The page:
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Gmail users have no "reasonable expectation" that their emails are confidential, Google has said in a court filing.
Consumer Watchdog, the advocacy group that uncovered the filing, called the revelation a "stunning admission." It comes as Google and its peers are under pressure to explain their role in the National Security Agency's (NSA) mass surveillance of US citizens and foreign nationals.
"Google has finally admitted they don't respect privacy," said John Simpson, Consumer Watchdog's privacy project director. "People should take them at their word; if you care about your email correspondents' privacy, don't use Gmail."Gmail Users Have No "Reasonable Expectation" To Confidentiality [theguardian.com]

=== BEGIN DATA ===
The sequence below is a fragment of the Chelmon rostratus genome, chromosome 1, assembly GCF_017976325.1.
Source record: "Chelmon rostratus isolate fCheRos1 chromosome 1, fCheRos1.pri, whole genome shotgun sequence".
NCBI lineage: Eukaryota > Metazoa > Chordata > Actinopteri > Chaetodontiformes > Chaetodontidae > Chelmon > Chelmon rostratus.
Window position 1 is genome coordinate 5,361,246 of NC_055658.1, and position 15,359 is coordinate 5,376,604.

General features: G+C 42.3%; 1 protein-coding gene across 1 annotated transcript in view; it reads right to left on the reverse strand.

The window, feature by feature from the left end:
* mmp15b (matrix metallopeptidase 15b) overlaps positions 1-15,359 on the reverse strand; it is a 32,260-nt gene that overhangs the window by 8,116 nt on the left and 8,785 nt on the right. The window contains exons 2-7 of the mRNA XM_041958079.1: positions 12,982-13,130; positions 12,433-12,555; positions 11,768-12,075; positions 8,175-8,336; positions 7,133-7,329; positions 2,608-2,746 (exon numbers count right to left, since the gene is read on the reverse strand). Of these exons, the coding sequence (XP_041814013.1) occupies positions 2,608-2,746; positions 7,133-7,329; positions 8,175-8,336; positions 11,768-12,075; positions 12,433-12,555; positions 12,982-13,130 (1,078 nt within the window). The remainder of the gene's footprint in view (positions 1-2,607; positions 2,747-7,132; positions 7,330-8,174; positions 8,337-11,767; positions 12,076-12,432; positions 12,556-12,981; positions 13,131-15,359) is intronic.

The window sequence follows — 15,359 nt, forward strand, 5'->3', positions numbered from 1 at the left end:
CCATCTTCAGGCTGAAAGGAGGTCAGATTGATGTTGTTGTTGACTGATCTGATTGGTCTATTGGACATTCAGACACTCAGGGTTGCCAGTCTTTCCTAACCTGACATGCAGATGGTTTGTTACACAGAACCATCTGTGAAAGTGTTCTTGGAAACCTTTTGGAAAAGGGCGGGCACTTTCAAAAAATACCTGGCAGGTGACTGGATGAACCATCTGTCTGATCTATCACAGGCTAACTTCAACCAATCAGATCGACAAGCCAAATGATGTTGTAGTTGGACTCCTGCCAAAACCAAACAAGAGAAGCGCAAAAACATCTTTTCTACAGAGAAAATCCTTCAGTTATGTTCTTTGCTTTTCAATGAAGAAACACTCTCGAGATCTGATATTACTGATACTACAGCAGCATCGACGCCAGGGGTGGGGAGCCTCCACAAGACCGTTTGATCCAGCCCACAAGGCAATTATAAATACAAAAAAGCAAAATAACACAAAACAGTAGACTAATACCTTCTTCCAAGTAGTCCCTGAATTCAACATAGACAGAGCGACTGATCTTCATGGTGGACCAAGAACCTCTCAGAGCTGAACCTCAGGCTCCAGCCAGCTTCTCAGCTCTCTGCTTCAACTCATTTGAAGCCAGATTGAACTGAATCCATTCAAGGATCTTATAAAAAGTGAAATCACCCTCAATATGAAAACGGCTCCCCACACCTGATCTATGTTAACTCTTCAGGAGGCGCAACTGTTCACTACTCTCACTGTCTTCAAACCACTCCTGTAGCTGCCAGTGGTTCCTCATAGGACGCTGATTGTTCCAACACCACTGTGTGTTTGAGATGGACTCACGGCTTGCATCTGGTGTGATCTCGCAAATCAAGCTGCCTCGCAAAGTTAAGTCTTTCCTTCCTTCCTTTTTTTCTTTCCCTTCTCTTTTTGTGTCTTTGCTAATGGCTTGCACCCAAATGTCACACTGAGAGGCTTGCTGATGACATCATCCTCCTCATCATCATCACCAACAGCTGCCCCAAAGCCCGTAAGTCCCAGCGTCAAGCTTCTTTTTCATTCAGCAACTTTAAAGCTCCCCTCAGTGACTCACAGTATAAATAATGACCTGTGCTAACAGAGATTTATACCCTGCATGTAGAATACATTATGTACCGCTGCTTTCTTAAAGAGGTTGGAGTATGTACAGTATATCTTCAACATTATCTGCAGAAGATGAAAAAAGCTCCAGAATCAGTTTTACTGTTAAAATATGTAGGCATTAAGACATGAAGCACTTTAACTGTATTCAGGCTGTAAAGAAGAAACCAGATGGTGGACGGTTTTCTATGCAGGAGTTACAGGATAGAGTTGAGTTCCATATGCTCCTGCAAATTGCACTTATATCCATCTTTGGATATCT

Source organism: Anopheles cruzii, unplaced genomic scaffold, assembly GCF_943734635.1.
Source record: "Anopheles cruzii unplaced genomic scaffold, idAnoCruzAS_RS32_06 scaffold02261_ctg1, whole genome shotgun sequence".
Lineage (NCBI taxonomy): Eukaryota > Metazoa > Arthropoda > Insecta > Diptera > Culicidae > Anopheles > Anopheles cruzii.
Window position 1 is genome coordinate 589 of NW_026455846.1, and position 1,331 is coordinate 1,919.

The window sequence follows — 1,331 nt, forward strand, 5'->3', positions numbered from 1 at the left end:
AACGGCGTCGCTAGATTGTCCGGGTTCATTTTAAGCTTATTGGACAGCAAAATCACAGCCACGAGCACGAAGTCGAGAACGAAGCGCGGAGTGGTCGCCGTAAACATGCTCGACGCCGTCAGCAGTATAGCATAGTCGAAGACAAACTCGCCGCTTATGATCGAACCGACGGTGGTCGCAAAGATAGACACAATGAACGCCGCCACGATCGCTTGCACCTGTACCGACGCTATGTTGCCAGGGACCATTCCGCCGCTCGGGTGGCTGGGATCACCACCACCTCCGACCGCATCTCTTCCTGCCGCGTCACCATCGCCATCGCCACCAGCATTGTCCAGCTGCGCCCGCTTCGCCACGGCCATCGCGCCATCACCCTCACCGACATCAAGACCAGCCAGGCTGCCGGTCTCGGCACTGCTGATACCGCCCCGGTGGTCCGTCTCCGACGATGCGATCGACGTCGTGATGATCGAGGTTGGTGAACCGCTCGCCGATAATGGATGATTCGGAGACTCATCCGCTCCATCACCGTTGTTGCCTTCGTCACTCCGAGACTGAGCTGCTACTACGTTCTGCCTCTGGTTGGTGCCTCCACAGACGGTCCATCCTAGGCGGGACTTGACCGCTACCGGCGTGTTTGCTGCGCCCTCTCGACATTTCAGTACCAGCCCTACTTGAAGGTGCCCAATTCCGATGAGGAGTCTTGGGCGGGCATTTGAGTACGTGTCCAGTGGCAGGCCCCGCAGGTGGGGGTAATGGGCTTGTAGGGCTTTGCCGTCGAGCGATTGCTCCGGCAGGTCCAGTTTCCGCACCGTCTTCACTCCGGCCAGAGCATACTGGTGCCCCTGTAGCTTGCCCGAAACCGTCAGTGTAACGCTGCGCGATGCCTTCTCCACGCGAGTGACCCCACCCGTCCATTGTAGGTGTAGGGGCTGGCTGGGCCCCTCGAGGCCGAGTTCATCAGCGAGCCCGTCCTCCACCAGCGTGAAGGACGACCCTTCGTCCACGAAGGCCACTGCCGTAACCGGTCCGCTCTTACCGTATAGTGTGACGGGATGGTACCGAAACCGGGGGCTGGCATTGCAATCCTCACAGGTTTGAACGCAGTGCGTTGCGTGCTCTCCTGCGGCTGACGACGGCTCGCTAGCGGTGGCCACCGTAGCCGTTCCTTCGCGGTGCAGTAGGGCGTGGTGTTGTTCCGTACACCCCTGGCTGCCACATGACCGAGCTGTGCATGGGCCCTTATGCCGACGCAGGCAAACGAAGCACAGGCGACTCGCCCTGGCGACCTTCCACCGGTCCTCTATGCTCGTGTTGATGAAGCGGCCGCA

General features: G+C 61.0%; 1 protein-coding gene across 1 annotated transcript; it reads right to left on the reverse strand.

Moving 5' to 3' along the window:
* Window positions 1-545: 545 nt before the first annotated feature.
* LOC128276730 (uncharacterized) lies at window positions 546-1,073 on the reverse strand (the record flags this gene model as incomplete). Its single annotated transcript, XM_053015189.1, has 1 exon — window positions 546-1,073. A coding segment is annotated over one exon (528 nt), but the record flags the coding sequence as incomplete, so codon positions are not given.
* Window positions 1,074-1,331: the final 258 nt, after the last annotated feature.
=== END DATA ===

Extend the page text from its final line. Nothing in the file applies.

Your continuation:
That suit, filed in May, claims Google "unlawfully opens up, reads, and acquires the content of people's private email messages." It quotes Eric Schmidt, Google's executive chairman: "Google policy is to get right up to the creepy line and not cross it."
According to Google: "Just as a sender of a letter to a business colleague cannot be surprised that the recipient's assistant opens the letter, people who use web-based email today cannot be surprised if their communications are processed by the recipient's ECS [electronic communications service] provider in the course of delivery."